Well, I've read C++ Primer. I know what templates are. Not sure about template metaprogramming.

You need <ctype.h> and <algorithm>.

That should be <cctype> and not <ctype.h>, if you'll recall from previous commentaries I've made on your code and using headers that come from C in C++. But you've got the idea. Just keep in mind, as previously mentioned, it is not locale aware, so make sure its assumptions are not violated.

That sort of functional programming can be very useful in the right place. As D H says, though, all that and C++/C++11 in general, is a big ball of wax. Planet sized ball of wax. Maybe a solar system's worth. Like music, it's a lifelong journey of learning. May as well just enjoy the voyage, one step at a time.

Adding to what D H said, here's a page on template metaprogramming: http://en.wikipedia.org/wiki/Template_metaprogramming. And on the "rule of three": http://en.wikipedia.org/wiki/Rule_of_three_(C++_programming). Wikipedia is really useful. Make full use of it. :)

You know, at the risk of sounding like a fanboy, if D H is right any more often, I may need to get some "Listen to D H" T-shirts made. lol

Sum the n largest integers in an array of integers where every integer is between 0 and 9

I'm going to approach this in a think-out-loud style so you guys can critique my thinking as well as my final solution.

Whenever a problem says "where every integer is between a and b ...", that's a dead giveaway of how you should best approach the problem. You're going to create some sort of container of length a - b + 1, which will record the frequency of each number a through b. The recipe I think will work efficiently is below.

Code:
int sum_largest_n_09(int* arr, int size, int n) {
vector<int> cntVec(10, 0);
for (int k = 0; k < size; k++) cntVec[arr[k]]++;
// now an algorithm to calculate and return the sum ...
}

Note that the above assume n ≤ size and that the numbers in the array are indeed between 0 and 9. The algorithm to calculate the sum is a bit messy to write. I'm working on it.

Another recipe would be simpler to write but more costly in terms of time, especially when the size of the array is large. Sort the array and sum the last n elements.

Code:
int sum_largest_n_09(int* arr, int size, int n) {
sort (arr, arr + n);
int sum = 0;
for (int i = 1; i <= 10; i++) sum += arr[size - i];
return sum;
}

Same assumptions as before.

Is my thinking right so far?

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D H
Staff Emeritus
What is it with this excessive focus on algorithms, Jamin2112? I understand that some interviewers nowadays have an excessive focus on obscure algorithms, as if that will help them weed the wheat from the chaff. It won't, and that they do should be a clue that you do not want to work at those places.

That's my take, anyhow. My take may not be the best advice. I've been working for 35 years, solid, and I've looked for and found a job *once* (and that was over 30 years ago). Every other time I've switched employers the job has found me.

My insight is from the other side of the fence: I occasionally interview candidates. For freshouts with only a bachelors degree, I want to see if they have the knowledge they claim they have, and whether they can work as part of a team. I do not understand this weird concept of asking candidates to write a program for some *extremely* obscure problem whose solution is nonetheless easily found with a google search. It makes absolutely no sense to me. That is not checking any of those boxes I am supposed to check as an interviewer. (Do you know *anything*? Do you know anything relevant to my employer? Can you function as a part of a team? Would I want *you* to be a part of my team?)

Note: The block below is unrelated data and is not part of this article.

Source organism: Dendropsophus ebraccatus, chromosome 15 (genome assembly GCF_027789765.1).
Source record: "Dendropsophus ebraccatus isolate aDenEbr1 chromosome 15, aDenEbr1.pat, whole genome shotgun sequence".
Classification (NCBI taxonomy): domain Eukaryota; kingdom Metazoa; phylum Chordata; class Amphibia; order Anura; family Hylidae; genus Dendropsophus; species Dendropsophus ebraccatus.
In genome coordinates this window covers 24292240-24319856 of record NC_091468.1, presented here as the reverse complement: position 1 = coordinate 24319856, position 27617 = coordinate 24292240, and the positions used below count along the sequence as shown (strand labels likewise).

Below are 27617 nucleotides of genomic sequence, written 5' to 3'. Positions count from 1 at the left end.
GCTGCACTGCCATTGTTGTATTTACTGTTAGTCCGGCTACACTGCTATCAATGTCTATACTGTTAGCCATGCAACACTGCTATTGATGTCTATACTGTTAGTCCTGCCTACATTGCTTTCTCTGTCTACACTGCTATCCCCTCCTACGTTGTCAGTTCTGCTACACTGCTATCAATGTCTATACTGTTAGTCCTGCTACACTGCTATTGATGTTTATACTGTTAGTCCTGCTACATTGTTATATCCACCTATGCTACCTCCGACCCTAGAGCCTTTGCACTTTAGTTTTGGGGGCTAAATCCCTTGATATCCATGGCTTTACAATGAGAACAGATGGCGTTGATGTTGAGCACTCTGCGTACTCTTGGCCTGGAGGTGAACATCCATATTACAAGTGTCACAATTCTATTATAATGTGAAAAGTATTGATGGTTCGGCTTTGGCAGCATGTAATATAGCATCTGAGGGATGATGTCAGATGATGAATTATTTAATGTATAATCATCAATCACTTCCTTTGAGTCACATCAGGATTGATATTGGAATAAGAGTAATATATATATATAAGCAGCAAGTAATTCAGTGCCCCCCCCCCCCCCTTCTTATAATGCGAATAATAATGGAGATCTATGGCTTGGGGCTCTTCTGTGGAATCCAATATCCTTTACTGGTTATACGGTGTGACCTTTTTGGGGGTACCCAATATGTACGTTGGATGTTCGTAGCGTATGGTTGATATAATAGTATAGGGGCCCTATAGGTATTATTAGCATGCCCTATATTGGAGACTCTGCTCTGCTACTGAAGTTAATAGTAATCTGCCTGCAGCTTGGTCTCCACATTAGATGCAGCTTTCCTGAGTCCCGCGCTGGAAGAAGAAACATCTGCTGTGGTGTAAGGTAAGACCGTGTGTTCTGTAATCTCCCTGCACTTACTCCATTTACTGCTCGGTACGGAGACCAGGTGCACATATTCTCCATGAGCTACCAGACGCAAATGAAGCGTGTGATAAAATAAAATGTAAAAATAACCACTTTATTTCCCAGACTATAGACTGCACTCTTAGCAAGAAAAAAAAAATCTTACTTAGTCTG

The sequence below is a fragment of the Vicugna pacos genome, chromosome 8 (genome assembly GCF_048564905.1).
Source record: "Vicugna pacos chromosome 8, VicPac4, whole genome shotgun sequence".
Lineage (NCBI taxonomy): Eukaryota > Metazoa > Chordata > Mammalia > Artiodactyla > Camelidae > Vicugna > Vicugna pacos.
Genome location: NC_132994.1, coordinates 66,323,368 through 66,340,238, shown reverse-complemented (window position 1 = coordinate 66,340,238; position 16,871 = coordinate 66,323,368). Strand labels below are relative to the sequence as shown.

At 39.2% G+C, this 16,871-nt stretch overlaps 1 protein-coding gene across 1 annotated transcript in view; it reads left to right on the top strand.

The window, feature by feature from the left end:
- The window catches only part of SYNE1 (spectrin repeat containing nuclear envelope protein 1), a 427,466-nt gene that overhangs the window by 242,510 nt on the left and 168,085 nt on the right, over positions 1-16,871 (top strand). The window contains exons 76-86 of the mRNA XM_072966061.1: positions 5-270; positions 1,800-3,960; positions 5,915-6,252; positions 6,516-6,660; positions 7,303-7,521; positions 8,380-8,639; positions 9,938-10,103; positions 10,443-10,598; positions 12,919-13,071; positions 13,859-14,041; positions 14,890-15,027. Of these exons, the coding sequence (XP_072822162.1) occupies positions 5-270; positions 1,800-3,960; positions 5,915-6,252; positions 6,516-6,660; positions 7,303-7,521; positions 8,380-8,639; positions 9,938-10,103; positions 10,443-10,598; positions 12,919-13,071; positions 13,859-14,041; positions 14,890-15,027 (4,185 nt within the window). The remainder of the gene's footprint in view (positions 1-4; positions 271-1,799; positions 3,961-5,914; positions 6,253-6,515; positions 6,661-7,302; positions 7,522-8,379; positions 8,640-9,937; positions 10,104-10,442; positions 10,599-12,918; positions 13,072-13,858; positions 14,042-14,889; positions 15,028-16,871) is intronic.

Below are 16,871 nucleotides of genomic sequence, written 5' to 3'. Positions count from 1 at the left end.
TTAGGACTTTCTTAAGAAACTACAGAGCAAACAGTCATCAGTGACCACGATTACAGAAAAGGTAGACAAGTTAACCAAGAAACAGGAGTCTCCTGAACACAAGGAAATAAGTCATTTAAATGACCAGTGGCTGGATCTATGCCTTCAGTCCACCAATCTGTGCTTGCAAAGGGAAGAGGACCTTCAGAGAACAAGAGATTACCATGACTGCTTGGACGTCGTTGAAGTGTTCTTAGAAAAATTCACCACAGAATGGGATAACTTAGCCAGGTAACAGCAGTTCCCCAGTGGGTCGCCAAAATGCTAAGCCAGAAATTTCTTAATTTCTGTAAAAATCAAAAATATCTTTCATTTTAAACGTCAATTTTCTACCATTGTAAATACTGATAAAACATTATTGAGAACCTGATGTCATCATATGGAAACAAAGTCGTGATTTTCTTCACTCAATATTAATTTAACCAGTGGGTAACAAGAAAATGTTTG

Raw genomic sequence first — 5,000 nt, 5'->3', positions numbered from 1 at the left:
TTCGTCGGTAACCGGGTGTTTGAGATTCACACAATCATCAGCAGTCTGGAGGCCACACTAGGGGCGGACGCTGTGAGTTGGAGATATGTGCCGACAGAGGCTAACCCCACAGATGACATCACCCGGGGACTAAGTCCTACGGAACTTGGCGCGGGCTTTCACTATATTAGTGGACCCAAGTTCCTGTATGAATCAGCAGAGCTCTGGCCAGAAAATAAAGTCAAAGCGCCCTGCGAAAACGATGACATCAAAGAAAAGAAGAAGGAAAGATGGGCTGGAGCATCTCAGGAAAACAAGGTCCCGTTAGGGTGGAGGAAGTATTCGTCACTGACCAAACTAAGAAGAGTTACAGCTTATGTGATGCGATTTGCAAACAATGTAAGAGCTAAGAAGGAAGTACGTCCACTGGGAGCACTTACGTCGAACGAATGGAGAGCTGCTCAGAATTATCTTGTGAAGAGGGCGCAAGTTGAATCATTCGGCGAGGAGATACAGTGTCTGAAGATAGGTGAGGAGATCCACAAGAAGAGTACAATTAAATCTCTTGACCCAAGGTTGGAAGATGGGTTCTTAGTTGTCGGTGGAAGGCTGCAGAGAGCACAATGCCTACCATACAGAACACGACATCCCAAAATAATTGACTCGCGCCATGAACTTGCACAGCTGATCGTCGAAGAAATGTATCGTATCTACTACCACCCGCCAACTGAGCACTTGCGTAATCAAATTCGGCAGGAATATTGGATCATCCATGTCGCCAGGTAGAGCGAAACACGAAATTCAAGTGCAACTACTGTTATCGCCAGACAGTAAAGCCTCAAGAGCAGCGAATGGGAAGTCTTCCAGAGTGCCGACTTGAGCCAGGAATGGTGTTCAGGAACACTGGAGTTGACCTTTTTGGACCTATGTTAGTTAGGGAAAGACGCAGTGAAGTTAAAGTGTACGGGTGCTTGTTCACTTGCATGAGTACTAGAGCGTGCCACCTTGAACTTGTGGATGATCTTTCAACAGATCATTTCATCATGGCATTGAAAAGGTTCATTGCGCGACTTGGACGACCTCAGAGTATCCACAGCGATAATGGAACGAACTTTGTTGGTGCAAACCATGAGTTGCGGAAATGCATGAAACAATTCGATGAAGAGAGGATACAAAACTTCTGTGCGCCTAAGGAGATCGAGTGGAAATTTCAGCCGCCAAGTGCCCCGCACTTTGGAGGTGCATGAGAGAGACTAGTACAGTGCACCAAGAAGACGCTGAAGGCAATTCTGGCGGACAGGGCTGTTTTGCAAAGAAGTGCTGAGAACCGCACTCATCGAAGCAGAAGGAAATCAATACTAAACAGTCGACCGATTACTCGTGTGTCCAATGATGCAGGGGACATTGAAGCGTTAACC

Back on topic, here are some of the mistakes I see you making:
• You aren't taking full advantage of the standard library. That's quite forgivable; the standard library is huge. Add in the stuff from Boost and C++11 and it's ridiculously huge.
• You are making fencepost errors. That is not forgivable. Fencepost errors are, at least to me, one of the key things that separate the wheat from the chaff.
• You are not dealing with corner cases. That, too, is not forgivable. "Check early, check often."

1 person
Back on topic, here are some of the mistakes I see you making:
• You aren't taking full advantage of the standard library. That's quite forgivable; the standard library is huge. Add in the stuff from Boost and C++11 and it's ridiculously huge.
• You are making fencepost errors. That is not forgivable. Fencepost errors are, at least to me, one of the key things that separate the wheat from the chaff.
• You are not dealing with corner cases. That, too, is not forgivable. "Check early, check often."

What sort of fencepost error did I make?

Sum the n largest integers in an array of integers where every integer is between 0 and 9

Whenever a problem says "where every integer is between a and b ...", that's a dead giveaway of how you should best approach the problem. You're going to create some sort of container of length a - b + 1, which will record the frequency of each number a through b. The recipe I think will work efficiently is below.